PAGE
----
IBM dreams of a federal-friendly Watson

2014_07_watson Steve Gold, vice president of IBM’s Watson Group, showcases mobile uses of Watson. (Credit: IBM)

For decades, IBM has worked on developing a cognitive computing system named Watson to give humans the answers they desire in a quick and contextual setting. And though it’s most famous for an appearance on Jeopardy competing against some of the show’s greatest contestants, the cognitive computer has an abundance of real world applications the company said could one day serve the federal government.

Whereas normal computers are programmed to process code, Watson is a machine that “can actually be taught and learn,” as well as perceive, reason and relate information in human language, said Neal Byrd, a member of the IBM Watson Solutions team formed earlier this year, in a webcast Tuesday.


To do this, IBM has been working on an iterative process since the ’90s expanding the knowledge base of the computer by training it just like a newborn baby. But whereas babies can uses five different senses to take in information, Byrd said, Watson is a ferocious data reader. Years back, that constant processing and storing of information meant a massive system, filling up an entire room. Now, it’s the size of three stacked pizza boxes and delivered via the cloud, according to Watson press representative.

IBM’s major public breakthrough came in 1997 when its Deep Blue computer, one of Watson’s ancestors, played and defeated chess champion Garry Kasparov. Rather then going through programmed, situational codes, Byrd said IBM taught the computer “how to compete like a human in that it had to sacrifice moves to win.”

But outside of competitive trivia and board games, Watson’s value to society will likely materialize in its ability to produce sought after information from several locales in the time it takes a human to process a thought. And for federal agencies, that means improved services both internally and externally.

During the Watson webcast, Byrd explained how the State Department could theoretically leverage Watson for citizen service self-help. For instance, a college student traveling abroad for college would probably have tons of questions in preparation for the trip. Instead of involving a department employee to answer all the questions or subjecting the student to searching through FAQs and Google for keywords, a trained Watson could source together answers to those questions in one location.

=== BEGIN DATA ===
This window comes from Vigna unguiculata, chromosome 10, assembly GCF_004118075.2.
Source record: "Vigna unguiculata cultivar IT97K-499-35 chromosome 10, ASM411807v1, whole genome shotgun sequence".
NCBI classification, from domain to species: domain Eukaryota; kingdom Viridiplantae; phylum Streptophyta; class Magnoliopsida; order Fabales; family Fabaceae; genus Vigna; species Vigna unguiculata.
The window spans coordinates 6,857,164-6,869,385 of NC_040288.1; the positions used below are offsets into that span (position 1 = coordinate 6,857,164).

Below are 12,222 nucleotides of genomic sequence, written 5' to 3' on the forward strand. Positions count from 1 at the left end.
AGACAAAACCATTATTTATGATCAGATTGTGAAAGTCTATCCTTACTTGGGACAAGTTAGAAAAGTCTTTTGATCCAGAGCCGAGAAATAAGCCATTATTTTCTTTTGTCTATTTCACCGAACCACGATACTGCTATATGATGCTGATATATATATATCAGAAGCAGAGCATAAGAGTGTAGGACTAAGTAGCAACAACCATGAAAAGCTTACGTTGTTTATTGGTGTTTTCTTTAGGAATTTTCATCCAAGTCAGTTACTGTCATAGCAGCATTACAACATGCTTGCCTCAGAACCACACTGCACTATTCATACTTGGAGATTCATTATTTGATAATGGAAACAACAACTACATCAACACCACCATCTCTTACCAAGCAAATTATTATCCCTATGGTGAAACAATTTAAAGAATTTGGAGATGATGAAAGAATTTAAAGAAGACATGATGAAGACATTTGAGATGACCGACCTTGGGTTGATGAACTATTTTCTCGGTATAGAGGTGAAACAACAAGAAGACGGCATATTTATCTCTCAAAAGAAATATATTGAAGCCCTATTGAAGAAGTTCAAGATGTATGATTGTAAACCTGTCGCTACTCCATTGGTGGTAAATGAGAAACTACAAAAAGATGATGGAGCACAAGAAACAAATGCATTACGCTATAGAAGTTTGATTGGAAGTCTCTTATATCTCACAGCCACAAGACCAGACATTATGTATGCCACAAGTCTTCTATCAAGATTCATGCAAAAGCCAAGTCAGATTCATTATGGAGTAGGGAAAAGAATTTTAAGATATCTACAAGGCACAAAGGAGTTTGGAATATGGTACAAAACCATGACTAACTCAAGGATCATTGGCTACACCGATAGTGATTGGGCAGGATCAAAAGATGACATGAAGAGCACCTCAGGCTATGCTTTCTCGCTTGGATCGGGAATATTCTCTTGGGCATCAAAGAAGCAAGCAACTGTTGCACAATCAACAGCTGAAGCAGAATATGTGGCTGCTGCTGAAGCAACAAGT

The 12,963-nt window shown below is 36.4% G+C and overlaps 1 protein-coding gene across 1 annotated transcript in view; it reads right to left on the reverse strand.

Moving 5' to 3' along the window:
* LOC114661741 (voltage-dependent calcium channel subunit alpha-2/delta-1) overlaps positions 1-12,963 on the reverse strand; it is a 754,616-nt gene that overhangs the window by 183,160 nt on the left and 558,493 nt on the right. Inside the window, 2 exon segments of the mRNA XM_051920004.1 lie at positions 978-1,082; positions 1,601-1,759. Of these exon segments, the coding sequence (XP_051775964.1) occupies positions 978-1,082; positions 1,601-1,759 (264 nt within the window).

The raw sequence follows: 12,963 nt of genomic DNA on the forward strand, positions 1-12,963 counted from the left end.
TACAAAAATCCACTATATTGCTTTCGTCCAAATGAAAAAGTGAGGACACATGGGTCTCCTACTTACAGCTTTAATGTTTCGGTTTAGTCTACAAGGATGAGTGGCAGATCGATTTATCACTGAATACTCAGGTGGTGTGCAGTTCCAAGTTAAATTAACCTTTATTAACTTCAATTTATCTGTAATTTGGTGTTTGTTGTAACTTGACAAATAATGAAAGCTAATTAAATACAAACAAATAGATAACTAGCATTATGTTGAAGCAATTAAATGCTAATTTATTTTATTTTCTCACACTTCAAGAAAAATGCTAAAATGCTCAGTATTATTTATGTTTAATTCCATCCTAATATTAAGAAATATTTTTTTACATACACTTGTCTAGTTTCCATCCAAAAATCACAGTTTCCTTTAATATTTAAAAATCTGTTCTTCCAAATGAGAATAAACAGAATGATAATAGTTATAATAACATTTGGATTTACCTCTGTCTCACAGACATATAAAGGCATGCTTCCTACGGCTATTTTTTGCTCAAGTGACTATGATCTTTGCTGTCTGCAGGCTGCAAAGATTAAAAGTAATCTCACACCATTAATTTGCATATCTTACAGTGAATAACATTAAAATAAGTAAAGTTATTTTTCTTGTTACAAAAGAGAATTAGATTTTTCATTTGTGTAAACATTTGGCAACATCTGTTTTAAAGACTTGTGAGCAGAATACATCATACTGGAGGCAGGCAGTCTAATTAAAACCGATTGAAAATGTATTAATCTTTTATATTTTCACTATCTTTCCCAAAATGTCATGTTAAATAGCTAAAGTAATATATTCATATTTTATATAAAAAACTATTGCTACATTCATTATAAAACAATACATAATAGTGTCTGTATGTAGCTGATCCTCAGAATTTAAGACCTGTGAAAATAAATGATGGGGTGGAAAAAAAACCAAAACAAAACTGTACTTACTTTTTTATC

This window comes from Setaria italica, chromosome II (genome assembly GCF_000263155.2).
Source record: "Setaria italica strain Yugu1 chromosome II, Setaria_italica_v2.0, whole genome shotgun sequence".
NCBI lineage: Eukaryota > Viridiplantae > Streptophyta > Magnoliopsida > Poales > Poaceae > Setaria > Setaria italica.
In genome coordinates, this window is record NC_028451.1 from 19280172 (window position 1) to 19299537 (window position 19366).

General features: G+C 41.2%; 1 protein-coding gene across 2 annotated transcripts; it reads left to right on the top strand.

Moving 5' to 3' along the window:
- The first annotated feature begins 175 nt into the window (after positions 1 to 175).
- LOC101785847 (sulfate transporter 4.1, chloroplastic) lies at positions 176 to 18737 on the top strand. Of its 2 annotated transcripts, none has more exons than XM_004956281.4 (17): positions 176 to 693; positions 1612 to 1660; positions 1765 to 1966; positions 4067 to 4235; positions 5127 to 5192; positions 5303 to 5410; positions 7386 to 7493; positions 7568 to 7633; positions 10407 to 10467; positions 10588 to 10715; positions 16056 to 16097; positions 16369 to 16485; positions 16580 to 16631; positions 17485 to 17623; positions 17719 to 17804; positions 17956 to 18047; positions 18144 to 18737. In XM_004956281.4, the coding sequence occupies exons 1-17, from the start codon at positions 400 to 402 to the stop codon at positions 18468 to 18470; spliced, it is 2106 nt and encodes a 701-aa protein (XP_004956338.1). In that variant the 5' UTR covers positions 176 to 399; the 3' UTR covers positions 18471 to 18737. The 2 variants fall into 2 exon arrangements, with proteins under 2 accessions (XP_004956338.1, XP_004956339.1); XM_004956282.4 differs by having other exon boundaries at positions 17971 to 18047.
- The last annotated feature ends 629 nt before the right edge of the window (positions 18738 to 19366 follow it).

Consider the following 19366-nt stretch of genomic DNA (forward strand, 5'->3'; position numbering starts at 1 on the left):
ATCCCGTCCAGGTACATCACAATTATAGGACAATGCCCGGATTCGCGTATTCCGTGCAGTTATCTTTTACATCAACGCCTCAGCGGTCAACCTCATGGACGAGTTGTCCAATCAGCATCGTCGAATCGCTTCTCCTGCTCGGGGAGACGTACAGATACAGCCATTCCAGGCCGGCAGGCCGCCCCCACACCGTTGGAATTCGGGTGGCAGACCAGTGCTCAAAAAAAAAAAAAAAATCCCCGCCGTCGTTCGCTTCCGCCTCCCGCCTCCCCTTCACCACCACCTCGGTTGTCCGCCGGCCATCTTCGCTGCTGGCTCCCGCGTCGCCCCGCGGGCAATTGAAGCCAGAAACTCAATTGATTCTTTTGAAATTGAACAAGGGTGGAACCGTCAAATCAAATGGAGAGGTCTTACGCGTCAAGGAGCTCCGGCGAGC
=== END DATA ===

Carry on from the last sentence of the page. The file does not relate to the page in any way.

Elsewhere in the federal government, Byrd said Watson could impact health care for underrepresented groups.

“We think Watson is going to be ready to take the medical board exam within the next quarter or so, and we think it’s going to pass,” he said. “Now we’re going to have a machine that’s trained in the latest medical board information out there.” So, physicians in remote areas, away from hospitals, can access the “latest and greatest health information” from a computer or mobile device. Additionally, it can help minorities speaking foreign languages, starting soon with Spanish and then French.

At the Justice Department, Byrd foresees litigators using Watson to “look at precedents and laws on the book, as well as modeling — whether someone should even take a case and their chances of winning based on evidence and historical models.” And before it get to the courts, law enforcement can use an investigative framework to “find people who don’t want to be found.”

And dear to many in the federal IT community, Watson might be able to solve issues with federal procurement, which Byrd said is “on the top of mind for everybody with shrinking budgets.” By providing federal agencies a quick pathway to a wealth of information on the cheapest and most efficient seller, he said, they could avoid buying redundant or outdated technology and other equipment.

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